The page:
Serial.print problem

Hi there I am having some problem transferring some numbers between two arduinos with two xbees. On the transmitter side I have the following code:

int A = 10;
int B = 20;
int C = 30;
void setup() {
  // put your setup code here, to run once:
Serial.begin(9600);
}

void loop() {
  // put your main code here, to run repeatedly:
Serial.println(A, DEC);
delay(1000);
Serial.println(B, DEC);
delay(1000);
Serial.println(C, DEC);
delay(1000);
}

On the receiver side I have the following code

int Number;

void setup() {
  // put your setup code here, to run once:
Serial.begin(9600);
}

void loop() {
  // put your main code here, to run repeatedly:
if (Serial.available() > 0) {
  
  Number = Serial.read();
  
  
  Serial.println(Number, DEC);
  delay(1000);
 
}
}

There is communication between both xbees but i keep getting random numbers. I attached a snapshot of the values I keep getting.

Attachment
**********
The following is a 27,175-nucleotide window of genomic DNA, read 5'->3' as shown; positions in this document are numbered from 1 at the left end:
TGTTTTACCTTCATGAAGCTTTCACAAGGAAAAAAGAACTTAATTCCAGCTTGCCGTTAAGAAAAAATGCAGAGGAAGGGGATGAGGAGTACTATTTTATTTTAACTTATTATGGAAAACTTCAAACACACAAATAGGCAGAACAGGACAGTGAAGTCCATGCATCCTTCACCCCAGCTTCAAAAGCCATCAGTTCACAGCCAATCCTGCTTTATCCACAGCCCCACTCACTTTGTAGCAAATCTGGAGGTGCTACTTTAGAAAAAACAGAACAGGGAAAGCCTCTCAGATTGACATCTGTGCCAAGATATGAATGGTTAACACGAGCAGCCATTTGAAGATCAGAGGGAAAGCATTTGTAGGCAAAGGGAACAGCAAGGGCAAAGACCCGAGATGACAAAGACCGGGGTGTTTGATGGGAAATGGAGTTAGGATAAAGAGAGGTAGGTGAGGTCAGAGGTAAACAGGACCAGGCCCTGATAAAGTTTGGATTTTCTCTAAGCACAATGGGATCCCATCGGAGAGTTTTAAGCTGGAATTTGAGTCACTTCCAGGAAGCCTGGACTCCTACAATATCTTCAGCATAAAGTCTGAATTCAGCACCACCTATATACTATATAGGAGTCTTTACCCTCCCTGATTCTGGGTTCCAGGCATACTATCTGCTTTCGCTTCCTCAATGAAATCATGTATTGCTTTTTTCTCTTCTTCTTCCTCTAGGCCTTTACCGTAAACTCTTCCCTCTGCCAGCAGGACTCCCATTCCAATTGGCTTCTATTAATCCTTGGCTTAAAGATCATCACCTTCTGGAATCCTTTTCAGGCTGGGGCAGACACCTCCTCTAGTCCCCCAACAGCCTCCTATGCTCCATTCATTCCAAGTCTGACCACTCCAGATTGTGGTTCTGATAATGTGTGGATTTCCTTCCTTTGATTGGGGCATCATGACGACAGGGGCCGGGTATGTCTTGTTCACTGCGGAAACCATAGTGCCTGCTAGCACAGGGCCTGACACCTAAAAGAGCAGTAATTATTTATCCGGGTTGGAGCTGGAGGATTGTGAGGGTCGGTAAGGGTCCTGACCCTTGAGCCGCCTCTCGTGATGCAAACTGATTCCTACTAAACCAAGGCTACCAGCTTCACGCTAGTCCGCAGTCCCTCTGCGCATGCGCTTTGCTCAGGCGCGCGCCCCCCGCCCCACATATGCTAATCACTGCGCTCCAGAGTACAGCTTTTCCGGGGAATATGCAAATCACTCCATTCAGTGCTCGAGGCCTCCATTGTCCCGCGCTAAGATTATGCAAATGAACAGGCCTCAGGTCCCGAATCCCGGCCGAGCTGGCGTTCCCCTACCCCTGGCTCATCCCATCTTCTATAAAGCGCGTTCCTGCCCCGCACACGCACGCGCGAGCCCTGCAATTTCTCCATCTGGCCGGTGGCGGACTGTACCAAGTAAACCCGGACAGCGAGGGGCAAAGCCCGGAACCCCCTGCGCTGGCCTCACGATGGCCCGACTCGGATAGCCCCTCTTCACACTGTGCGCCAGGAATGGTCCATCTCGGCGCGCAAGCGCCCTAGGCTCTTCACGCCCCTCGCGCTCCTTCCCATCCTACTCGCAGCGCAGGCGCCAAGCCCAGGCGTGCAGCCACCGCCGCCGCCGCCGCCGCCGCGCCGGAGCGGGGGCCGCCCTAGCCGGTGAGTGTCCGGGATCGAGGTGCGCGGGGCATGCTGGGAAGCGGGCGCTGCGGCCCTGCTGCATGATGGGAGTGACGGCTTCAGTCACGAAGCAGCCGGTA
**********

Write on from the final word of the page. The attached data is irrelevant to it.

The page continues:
This is part of a larger problem where I am trying to send the values of an MQ7 gas sensor to another arduino. Please help if you can.

I believe your receiving code requires an array to buffer the data. You can then read out the values by using a delimiter.

Also be aware that you are sending the decimal form of the character, so you should expect to receive a numeric value.

13 carriage return 10 linefeed 49 ASCII code for 1 48 ASCII code for 0 13 10 50 ASCII code for 2 48 ASCII code for 0

etc etc Can you see the relationship between what you are sending and what you are receiving ? Do a Google search on ASCII for more explanation.

Also be aware that you are sending the decimal form of the character, so you should expect to receive a numeric value.

No, he is sending characters representing numbers, not the numbers themselves.

So, how to fix it ? For a simple print output, declare the the number variable as a byte or char instead of an int. read a character when one becomes available and if it is not 13 or 10 subtract 48 from it and print it.

Serial.print(number - 48);

When you get a 10 or a 13 print a new line.

You can also put the numbers received into a variable but get the simple print working first so that you understand what is going on.

So, how to fix it ?

Or, use Serial.write() if the values are all byte-sized.